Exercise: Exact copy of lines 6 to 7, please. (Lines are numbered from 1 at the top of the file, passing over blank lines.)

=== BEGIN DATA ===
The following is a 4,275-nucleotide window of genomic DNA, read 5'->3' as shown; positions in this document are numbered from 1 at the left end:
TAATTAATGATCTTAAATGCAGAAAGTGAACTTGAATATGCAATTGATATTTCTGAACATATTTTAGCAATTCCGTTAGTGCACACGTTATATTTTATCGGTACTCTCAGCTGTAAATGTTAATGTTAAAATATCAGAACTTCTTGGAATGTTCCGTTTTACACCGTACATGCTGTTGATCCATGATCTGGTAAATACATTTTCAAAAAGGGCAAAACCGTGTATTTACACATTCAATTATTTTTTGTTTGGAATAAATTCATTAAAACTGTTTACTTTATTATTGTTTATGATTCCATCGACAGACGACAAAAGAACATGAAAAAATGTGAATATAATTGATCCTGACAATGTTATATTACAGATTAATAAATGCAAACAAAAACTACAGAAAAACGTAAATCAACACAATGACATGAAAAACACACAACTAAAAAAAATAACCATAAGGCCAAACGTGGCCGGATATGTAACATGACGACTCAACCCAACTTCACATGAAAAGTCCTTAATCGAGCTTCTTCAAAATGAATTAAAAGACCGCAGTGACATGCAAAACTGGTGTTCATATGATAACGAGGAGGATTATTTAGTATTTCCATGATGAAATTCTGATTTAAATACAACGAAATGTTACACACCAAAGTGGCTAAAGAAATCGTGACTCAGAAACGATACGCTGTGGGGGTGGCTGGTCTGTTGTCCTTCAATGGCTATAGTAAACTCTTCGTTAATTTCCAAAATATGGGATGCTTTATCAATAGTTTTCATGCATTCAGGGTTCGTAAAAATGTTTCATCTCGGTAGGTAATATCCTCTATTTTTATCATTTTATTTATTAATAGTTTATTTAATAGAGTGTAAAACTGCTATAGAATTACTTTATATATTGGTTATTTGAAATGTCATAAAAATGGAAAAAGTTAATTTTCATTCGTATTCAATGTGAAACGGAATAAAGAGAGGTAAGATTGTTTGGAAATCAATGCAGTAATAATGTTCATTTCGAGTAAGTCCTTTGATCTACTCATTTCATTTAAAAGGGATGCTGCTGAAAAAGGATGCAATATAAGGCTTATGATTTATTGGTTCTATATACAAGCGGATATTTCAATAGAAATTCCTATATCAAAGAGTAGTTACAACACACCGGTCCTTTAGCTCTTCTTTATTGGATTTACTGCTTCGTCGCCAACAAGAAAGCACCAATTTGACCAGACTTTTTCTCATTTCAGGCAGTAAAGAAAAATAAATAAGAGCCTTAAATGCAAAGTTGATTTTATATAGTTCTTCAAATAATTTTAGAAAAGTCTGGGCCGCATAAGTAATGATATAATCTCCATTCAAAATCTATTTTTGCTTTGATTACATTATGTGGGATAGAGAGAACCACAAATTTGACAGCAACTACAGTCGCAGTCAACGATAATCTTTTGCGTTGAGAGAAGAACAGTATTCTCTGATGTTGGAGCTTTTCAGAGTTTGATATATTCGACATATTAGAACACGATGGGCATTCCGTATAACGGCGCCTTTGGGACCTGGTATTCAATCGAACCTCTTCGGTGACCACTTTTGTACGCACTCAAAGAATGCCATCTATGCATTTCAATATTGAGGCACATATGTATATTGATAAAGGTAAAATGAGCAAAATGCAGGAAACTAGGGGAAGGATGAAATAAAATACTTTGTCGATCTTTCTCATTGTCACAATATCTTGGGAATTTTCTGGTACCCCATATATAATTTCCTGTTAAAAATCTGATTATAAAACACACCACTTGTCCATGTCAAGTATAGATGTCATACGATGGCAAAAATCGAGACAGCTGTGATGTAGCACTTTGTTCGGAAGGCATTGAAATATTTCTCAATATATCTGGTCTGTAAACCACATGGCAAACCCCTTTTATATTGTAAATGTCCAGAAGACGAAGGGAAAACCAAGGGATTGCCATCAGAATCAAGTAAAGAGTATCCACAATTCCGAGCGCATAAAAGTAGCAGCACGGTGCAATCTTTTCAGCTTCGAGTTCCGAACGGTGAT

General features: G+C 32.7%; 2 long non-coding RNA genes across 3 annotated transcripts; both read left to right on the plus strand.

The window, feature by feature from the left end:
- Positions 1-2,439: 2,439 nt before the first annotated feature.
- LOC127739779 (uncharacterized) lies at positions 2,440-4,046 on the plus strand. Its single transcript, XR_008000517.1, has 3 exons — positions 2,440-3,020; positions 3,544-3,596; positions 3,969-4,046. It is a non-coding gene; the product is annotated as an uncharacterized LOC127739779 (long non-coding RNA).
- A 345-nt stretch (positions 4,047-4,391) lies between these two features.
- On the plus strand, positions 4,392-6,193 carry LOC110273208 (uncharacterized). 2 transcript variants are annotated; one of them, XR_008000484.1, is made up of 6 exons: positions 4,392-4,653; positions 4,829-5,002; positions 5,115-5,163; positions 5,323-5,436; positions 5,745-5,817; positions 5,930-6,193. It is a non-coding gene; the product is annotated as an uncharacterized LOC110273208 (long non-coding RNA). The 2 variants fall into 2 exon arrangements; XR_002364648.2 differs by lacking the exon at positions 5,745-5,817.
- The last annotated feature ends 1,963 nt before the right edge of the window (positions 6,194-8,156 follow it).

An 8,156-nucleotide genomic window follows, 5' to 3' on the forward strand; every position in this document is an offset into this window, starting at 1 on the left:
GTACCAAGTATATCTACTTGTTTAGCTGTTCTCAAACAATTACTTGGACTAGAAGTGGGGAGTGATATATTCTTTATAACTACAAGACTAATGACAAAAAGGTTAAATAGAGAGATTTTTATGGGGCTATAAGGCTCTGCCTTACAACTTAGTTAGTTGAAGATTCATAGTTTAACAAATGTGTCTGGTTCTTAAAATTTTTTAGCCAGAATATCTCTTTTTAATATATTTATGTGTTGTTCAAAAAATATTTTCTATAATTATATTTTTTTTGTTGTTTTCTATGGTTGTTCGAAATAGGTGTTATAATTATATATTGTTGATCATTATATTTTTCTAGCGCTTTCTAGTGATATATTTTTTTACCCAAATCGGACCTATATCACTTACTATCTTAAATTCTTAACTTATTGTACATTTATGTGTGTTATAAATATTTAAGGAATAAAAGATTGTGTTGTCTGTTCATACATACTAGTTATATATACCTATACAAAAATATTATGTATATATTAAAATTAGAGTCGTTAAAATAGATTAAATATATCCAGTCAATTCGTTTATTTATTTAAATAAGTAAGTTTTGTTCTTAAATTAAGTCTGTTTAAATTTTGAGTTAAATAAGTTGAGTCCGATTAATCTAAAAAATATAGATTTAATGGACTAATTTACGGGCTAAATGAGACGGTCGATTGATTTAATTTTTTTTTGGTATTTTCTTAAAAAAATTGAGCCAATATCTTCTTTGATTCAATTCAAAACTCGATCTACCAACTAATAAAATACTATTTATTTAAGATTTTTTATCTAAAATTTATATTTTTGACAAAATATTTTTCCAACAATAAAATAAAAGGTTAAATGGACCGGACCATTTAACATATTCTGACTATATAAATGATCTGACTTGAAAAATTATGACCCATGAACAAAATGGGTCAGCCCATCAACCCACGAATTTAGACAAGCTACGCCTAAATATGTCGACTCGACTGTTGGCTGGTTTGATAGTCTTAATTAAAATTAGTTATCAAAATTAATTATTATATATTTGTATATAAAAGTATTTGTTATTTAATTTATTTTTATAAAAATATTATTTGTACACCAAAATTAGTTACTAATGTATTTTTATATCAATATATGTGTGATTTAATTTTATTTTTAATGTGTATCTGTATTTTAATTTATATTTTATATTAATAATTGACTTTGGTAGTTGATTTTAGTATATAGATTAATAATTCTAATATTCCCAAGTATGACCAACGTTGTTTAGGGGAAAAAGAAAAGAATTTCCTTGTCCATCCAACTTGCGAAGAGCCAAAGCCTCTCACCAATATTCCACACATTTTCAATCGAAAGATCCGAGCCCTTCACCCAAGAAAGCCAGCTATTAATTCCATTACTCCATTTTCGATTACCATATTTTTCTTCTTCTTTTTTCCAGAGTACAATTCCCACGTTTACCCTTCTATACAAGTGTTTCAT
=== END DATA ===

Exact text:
- LOC127739779 (uncharacterized) lies at positions 2,440-4,046 on the plus strand. Its single transcript, XR_008000517.1, has 3 exons — positions 2,440-3,020; positions 3,544-3,596; positions 3,969-4,046. It is a non-coding gene; the product is annotated as an uncharacterized LOC127739779 (long non-coding RNA).
- A 345-nt stretch (positions 4,047-4,391) lies between these two features.